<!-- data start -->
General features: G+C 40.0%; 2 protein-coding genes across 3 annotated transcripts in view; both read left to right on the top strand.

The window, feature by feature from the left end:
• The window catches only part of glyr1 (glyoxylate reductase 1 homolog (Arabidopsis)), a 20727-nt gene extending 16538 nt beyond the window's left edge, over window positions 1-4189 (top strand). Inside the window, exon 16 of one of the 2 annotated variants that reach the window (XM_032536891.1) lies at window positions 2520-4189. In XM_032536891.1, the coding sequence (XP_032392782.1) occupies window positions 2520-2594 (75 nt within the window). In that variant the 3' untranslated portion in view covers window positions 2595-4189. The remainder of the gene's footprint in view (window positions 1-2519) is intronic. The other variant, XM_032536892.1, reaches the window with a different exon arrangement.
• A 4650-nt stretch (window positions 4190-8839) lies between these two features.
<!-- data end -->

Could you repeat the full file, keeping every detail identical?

General features: G+C 40.0%; 2 protein-coding genes across 3 annotated transcripts in view; both read left to right on the top strand.

The window, feature by feature from the left end:
• The window catches only part of glyr1 (glyoxylate reductase 1 homolog (Arabidopsis)), a 20727-nt gene extending 16538 nt beyond the window's left edge, over window positions 1-4189 (top strand). Inside the window, exon 16 of one of the 2 annotated variants that reach the window (XM_032536891.1) lies at window positions 2520-4189. In XM_032536891.1, the coding sequence (XP_032392782.1) occupies window positions 2520-2594 (75 nt within the window). In that variant the 3' untranslated portion in view covers window positions 2595-4189. The remainder of the gene's footprint in view (window positions 1-2519) is intronic. The other variant, XM_032536892.1, reaches the window with a different exon arrangement.
• A 4650-nt stretch (window positions 4190-8839) lies between these two features.